Can Crypto Ventures Cash in on Gov’t ‘Cashless’ Drives?
Why are governments all over the world trying to do away with our cash all of a sudden? It seems that no matter where you live – be it South Africa, South Korea, Kenya or Canada – government and big businesses want to turn banknotes into history museum exhibits.
From a government standpoint, cash has long since served its purpose. Paying with banknotes and coins is expensive for the mints and agencies whose job it is to issue and police them. Banknotes are also easier to steal without trace, can be forged relatively easily and allow people to pay with more anonymity than police and regulators would like.
We now live in a digital age, claim governments – so why does our money remain so painfully analogue?
But for cryptocurrency enthusiasts, another question is more pressing: Is there a role for cryptocurrencies in the financial transition from bills to bytes?
Private Sector Interests
International business moguls like Alibaba’s Jack Ma certainly think so. Although few countries in the world have taken such a hard line on crypto as Ma’s native China, the Alibaba chief said earlier this month:
“My job – and that of Alibaba – is to turn the world into a cashless society. It’s a society that would be equal, inclusive, sustainable and transparent.”
Indeed, Ma has placed enormous faith in blockchain technology-powered solutions in his cashless quest, investing in startups, rubbing shoulders with crypto pioneers like Tron’s Justin Sun and operating blockchain divisions in his fintech giant, Ant Financial (formerly Alipay). However, Ma is also known for repeatedly calling Bitcoin "a bubble."
Per China’s Ministry of Industry and Information Technology, young Chinese consumers and the businesses they patron have all but kissed goodbye to cash. Mobile pay transactions in the country hit the USD 12.8 trillion mark between January and October 2017 – and the central bank has recently pleaded with companies of all sizes not to stop accepting cash altogether.
And mobile pay extends beyond conventional finance. Many businesses in Chinese tourist hotspots such as Japan and South Korea began accepting mobile crypto pay “mainly to cater to Chinese tourists,” who would rather do away with annoyances such as exchange rates and money changers. Crypto pay also allows travelers to spend their funds abroad without leaving a trace – which is perhaps why tourist boards everywhere from Russia to Australia are now mulling the widespread promotion of crypto pay.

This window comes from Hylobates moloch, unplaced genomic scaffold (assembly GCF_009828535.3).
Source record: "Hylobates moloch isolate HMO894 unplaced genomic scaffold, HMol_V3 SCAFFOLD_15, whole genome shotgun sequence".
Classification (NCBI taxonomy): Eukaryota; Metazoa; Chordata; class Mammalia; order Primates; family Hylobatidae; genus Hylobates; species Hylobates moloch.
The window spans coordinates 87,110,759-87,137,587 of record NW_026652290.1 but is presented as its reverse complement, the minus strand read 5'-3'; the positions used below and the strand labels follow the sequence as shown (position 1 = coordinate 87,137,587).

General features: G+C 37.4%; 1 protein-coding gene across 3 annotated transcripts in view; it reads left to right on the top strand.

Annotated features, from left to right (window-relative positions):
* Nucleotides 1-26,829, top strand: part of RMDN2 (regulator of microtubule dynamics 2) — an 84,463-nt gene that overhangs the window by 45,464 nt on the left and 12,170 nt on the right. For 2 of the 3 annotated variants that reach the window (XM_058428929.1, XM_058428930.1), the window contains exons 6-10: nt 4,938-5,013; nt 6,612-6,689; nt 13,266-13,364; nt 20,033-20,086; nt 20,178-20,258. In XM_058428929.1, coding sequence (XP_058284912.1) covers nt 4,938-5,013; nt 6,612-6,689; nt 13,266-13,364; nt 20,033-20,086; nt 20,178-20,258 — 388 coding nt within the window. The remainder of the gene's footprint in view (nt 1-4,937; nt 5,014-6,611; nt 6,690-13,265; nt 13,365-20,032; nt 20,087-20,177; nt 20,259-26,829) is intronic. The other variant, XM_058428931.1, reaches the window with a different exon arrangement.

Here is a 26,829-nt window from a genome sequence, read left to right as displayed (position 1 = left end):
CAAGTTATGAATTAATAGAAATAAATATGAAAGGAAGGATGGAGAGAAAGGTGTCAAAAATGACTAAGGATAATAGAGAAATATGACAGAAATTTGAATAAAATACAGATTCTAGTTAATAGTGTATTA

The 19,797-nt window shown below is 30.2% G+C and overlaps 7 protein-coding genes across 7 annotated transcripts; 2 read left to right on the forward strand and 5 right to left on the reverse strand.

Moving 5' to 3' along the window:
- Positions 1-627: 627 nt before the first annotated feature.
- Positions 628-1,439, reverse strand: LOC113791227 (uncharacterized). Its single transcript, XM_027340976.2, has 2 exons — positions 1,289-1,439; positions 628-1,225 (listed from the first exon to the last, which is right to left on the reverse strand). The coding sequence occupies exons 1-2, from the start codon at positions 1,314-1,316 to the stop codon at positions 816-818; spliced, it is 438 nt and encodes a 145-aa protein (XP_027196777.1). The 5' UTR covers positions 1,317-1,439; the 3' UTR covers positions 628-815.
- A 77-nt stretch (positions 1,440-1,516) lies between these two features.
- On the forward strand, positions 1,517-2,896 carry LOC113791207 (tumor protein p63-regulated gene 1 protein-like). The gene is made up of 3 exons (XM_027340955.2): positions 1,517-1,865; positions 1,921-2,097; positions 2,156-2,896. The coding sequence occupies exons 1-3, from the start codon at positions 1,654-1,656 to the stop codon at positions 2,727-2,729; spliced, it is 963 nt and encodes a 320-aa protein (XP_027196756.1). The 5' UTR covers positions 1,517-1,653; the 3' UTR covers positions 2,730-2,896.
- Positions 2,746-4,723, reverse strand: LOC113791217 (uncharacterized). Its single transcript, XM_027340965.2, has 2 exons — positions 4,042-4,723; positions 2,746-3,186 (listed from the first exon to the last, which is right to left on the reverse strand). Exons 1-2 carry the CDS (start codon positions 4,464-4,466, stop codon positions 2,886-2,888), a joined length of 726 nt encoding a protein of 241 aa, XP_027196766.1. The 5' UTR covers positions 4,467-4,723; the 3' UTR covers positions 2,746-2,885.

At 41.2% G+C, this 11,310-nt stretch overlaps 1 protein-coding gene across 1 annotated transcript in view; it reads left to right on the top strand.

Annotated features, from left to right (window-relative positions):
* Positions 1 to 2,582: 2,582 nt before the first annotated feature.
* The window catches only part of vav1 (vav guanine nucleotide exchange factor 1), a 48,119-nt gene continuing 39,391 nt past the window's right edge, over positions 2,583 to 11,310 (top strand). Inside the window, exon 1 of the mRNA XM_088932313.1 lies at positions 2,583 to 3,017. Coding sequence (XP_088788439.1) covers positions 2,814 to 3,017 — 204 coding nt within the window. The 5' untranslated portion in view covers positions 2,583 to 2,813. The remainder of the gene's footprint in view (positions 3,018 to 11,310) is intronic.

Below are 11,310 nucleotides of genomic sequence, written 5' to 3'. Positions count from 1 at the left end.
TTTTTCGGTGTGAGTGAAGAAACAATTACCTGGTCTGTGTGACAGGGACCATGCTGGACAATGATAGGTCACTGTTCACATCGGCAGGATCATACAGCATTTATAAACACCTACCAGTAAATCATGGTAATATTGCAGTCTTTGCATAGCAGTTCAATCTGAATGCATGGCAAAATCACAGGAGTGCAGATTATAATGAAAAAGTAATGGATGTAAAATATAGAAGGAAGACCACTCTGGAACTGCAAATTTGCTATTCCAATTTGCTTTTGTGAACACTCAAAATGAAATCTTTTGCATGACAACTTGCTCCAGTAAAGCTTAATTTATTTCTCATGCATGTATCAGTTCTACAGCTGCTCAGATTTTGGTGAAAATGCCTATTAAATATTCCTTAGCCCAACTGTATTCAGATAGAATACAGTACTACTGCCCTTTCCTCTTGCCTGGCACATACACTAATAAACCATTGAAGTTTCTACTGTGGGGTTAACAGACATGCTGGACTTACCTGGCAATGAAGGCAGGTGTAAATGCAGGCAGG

In a detailed series on crypto’s role in cashless society drives, Cryptonews.com authors have explored the role that tokens like Bitcoin can play in the cashless societies of the future – providing an alternative to centralized banking systems that could allow potentially malicious regimes to “confiscate the private assets of individual citizens.”
Cash bans, say experts, could even threaten the very nature of free trade. One even advises, “Your best protection against asset confiscation is cryptocurrency.”
But will cashless society drives ever join forces with crypto pioneers for an inclusive solution that leaves all parties happy?
Land of the Rising Token
In Japan, the need to turn away from cash has become paramount. Despite the country’s high-tech facade, cash payments make up for a whopping 80% of all transactions in the country. By contrast, according to the Nomura Research Institute and the Japanese Ministry of Economy, Trade and Industry, over 96% of transactions were already cashless in South Korea in 2016.
Japanese cryptocurrency consultant Takahashi Sato told Cryptonews.com:
“Japan has all the IT and infrastructure in place to cut out cash relatively quickly, and the central bank seems to have no interest in developing a digital fiat. The government is relative pro-cryptocurrency here – so the conditions are perfect for private-sector crypto ventures to supersede cash. All it’d take is a gentle nudge in the right direction.”
Per media outlet Tokyokeizai, Japan’s situation is paradoxical. The country actually leads the world in many aspects of fintech technology, but a range of factors – including low forgery rates, low crime rates, a large number of ATMs and low credit card commission rates – have given most Japanese few palpable reasons to ditch their cash in favor of electronic alternatives.
So dire has the situation become that Mitsubishi UFJ Bank, which has issued its own stablecoin fiat and pioneered unmanned convenience stores, is considering making a 20% reduction in the number of ATMs it operates.
Tokyokeizai suggests that crypto pay – already in its advanced stages in Japan – could well provide a way for the country to transition away from cash. The media outlet reports that “by using [crypto pay], it is not necessary [for merchants] to use banks as an intermediary. Thus, it is cheap in terms of cost and allows people to use various payment options.”
Indeed, as Tokyokeizai points out, financial and IT companies in Japan are chomping at the bit in anticipation of crypto pay as a cash alternative. The ever-crypto keen SBI Group, one of the world’s biggest financial institutions, is this month testing its own S Coin blockchain-powered pay platform.
E-commerce giant Rakuten and South Korean-Japanese chat app Line are also keen to issue tokens and pay platforms of their own. And in East Asia, where big businesses go, government policy often follows.